Meanwhile, Nigel Farage has also paid tribute to the "great man":
Prince Philip is a great man who deserves a rest. https://t.co/MjNdhHiSdb— Nigel Farage (@Nigel_Farage) May 4, 2017
The Duke of Edinburgh's most notable gaffes
The Duke of Edinburgh has perhaps been best known for his legendary gaffes.
He has shocked and sometimes delighted the public with his outspoken comments and clangers.
His reputation for plain speaking has often led to controversy, but he was once branded a "national treasure" by the press for his inability to curb his off-the-cuff remarks.
He claimed he was misunderstood. In fact, the Duke has been "misunderstood" almost everywhere he went.
Here are some of Philip's famous phrases:
- "British women can't cook" (in Britain in 1966).
- "What do you gargle with, pebbles?" (speaking to singer Tom Jones after the 1969 Royal Variety Performance).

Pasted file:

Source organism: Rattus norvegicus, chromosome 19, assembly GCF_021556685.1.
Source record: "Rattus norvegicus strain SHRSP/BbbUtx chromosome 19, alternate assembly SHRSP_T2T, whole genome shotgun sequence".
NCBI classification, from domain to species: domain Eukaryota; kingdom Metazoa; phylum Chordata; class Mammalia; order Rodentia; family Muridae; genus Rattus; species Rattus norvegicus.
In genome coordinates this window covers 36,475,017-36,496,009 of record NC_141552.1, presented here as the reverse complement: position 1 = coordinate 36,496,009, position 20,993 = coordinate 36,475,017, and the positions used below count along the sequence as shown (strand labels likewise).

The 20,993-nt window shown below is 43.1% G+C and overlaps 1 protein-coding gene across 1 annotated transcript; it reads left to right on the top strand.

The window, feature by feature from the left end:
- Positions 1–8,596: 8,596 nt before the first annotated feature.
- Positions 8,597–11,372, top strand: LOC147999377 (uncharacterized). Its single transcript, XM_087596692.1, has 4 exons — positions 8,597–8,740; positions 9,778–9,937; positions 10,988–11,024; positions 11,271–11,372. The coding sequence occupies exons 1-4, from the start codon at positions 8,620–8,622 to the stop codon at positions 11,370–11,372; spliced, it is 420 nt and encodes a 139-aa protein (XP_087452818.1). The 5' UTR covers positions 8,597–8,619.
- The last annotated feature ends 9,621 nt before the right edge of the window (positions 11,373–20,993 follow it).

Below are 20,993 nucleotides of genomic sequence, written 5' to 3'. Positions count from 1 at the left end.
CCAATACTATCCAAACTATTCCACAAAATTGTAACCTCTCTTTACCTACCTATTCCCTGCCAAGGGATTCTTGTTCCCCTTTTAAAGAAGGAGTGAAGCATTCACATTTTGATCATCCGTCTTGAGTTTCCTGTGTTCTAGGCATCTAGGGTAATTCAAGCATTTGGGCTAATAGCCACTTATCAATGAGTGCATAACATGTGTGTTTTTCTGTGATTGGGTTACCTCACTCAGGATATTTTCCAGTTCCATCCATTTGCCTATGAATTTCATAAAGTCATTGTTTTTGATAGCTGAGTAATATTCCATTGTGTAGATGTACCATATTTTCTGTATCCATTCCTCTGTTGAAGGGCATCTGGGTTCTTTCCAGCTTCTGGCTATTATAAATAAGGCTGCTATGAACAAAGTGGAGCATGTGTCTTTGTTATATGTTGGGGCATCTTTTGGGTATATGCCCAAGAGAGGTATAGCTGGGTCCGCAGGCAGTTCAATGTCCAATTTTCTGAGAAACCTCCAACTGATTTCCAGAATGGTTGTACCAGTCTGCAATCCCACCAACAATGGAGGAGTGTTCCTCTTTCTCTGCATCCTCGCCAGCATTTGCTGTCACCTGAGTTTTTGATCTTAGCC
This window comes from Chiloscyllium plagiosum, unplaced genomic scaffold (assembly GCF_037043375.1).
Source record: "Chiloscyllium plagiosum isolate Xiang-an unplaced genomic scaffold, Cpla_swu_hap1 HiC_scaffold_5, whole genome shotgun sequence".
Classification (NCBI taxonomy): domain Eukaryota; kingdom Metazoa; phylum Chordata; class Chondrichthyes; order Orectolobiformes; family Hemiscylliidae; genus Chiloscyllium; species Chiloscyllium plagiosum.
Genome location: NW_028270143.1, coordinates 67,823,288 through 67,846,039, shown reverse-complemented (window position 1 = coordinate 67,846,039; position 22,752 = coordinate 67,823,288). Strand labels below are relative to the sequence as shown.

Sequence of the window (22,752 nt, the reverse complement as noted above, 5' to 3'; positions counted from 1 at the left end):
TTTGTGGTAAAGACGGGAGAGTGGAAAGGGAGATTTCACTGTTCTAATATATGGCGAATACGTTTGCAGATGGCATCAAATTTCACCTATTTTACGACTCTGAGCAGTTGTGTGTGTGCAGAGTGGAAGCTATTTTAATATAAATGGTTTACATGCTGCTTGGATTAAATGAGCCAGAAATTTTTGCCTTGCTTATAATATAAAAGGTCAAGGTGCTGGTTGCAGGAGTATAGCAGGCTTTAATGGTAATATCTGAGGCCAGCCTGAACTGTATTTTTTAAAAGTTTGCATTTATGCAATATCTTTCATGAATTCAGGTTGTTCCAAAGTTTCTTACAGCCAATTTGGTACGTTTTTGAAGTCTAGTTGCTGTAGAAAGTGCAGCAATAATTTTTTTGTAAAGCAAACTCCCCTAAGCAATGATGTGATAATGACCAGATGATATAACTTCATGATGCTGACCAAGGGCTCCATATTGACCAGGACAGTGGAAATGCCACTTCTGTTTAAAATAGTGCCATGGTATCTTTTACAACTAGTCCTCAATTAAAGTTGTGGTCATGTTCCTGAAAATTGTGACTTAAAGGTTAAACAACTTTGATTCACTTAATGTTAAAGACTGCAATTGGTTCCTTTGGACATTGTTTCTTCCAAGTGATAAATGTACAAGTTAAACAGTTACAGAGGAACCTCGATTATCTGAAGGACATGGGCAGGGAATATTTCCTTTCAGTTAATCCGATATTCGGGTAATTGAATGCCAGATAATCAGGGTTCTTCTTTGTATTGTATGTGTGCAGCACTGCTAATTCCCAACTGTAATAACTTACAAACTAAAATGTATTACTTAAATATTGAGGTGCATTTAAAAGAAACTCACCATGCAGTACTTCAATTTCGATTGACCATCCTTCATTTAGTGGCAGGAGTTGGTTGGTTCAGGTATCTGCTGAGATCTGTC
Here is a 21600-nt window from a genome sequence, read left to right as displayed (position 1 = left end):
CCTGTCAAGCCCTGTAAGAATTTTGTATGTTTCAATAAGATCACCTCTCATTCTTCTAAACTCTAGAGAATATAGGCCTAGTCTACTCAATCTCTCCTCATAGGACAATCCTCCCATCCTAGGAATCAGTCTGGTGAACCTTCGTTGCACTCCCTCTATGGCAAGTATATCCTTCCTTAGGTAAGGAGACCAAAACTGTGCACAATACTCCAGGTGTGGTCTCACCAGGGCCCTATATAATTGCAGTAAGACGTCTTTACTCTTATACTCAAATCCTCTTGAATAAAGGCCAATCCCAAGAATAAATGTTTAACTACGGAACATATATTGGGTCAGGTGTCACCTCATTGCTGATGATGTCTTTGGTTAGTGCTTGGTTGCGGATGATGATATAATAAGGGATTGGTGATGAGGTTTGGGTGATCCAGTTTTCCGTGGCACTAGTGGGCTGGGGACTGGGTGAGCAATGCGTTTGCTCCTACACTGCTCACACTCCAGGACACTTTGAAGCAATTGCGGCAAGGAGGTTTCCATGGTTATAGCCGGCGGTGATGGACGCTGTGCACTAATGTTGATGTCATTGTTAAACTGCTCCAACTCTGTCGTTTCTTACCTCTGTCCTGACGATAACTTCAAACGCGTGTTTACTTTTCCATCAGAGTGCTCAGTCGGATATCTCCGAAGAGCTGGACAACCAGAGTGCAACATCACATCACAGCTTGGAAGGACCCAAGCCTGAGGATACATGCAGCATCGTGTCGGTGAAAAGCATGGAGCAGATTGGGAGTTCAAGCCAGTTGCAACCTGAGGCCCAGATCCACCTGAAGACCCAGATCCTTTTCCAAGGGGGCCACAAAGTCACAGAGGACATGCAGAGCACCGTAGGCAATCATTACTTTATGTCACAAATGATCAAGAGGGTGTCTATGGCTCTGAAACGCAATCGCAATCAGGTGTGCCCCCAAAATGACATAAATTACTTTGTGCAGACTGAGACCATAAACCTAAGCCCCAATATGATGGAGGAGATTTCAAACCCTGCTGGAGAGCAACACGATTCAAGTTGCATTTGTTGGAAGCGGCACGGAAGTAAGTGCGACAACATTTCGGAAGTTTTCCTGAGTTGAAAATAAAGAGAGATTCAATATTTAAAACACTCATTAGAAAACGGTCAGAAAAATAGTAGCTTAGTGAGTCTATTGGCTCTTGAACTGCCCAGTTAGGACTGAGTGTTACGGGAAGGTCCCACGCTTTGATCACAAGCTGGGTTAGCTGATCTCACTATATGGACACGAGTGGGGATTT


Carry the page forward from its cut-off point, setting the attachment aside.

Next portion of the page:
- "I declare this thing open, whatever it is." (on a visit to Canada in 1969).
- "Everybody was saying we must have more leisure. Now they are complaining they are unemployed" (during the 1981 recession).
- "If it has got four legs and it is not a chair, if it has got two wings and it flies but is not an aeroplane, and if it swims and it is not a submarine, the Cantonese will eat it." (at a 1986 World Wildlife Fund meeting).
- "It looks like a tart's bedroom." (on seeing plans for the Duke and Duchess of York's house at Sunninghill Park in 1988)
And if you want to see more, here's our full list.
Milestone year for Queen and Prince Philip